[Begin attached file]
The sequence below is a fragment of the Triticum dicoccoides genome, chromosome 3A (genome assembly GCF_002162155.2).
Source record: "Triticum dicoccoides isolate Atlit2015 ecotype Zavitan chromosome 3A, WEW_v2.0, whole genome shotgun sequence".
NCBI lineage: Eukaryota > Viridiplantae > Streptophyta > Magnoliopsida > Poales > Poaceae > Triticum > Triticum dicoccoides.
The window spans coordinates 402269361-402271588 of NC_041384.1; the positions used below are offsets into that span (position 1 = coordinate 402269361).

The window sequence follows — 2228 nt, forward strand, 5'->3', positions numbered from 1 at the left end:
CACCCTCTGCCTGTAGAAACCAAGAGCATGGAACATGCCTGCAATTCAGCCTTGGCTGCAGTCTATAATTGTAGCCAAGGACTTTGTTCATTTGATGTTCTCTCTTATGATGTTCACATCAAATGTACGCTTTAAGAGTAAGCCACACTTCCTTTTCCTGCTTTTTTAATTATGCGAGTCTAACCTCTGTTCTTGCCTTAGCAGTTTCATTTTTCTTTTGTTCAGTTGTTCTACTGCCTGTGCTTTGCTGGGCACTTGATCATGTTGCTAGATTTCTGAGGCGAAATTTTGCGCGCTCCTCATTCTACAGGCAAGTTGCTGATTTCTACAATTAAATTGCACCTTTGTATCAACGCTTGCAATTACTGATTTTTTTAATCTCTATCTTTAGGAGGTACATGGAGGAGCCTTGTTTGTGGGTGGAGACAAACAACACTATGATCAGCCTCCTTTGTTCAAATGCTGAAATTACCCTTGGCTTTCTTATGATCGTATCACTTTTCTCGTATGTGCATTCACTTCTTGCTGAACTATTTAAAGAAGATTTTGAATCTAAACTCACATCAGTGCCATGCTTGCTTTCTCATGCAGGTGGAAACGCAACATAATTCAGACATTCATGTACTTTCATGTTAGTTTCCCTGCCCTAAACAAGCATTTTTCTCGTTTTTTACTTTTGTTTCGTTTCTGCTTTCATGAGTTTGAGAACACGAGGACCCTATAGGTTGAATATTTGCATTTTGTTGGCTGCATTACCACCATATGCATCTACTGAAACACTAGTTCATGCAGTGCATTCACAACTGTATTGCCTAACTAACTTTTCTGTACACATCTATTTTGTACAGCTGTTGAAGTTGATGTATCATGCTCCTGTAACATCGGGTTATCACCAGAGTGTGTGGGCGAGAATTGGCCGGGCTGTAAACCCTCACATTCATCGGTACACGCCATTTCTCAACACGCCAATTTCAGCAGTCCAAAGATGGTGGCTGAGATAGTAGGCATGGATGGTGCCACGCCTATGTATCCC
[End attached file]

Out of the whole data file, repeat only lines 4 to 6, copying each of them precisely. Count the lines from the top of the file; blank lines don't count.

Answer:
The window spans coordinates 402269361-402271588 of NC_041384.1; the positions used below are offsets into that span (position 1 = coordinate 402269361).

The window sequence follows — 2228 nt, forward strand, 5'->3', positions numbered from 1 at the left end:
CACCCTCTGCCTGTAGAAACCAAGAGCATGGAACATGCCTGCAATTCAGCCTTGGCTGCAGTCTATAATTGTAGCCAAGGACTTTGTTCATTTGATGTTCTCTCTTATGATGTTCACATCAAATGTACGCTTTAAGAGTAAGCCACACTTCCTTTTCCTGCTTTTTTAATTATGCGAGTCTAACCTCTGTTCTTGCCTTAGCAGTTTCATTTTTCTTTTGTTCAGTTGTTCTACTGCCTGTGCTTTGCTGGGCACTTGATCATGTTGCTAGATTTCTGAGGCGAAATTTTGCGCGCTCCTCATTCTACAGGCAAGTTGCTGATTTCTACAATTAAATTGCACCTTTGTATCAACGCTTGCAATTACTGATTTTTTTAATCTCTATCTTTAGGAGGTACATGGAGGAGCCTTGTTTGTGGGTGGAGACAAACAACACTATGATCAGCCTCCTTTGTTCAAATGCTGAAATTACCCTTGGCTTTCTTATGATCGTATCACTTTTCTCGTATGTGCATTCACTTCTTGCTGAACTATTTAAAGAAGATTTTGAATCTAAACTCACATCAGTGCCATGCTTGCTTTCTCATGCAGGTGGAAACGCAACATAATTCAGACATTCATGTACTTTCATGTTAGTTTCCCTGCCCTAAACAAGCATTTTTCTCGTTTTTTACTTTTGTTTCGTTTCTGCTTTCATGAGTTTGAGAACACGAGGACCCTATAGGTTGAATATTTGCATTTTGTTGGCTGCATTACCACCATATGCATCTACTGAAACACTAGTTCATGCAGTGCATTCACAACTGTATTGCCTAACTAACTTTTCTGTACACATCTATTTTGTACAGCTGTTGAAGTTGATGTATCATGCTCCTGTAACATCGGGTTATCACCAGAGTGTGTGGGCGAGAATTGGCCGGGCTGTAAACCCTCACATTCATCGGTACACGCCATTTCTCAACACGCCAATTTCAGCAGTCCAAAGATGGTGGCTGAGATAGTAGGCATGGATGGTGCCACGCCTATGTATCCC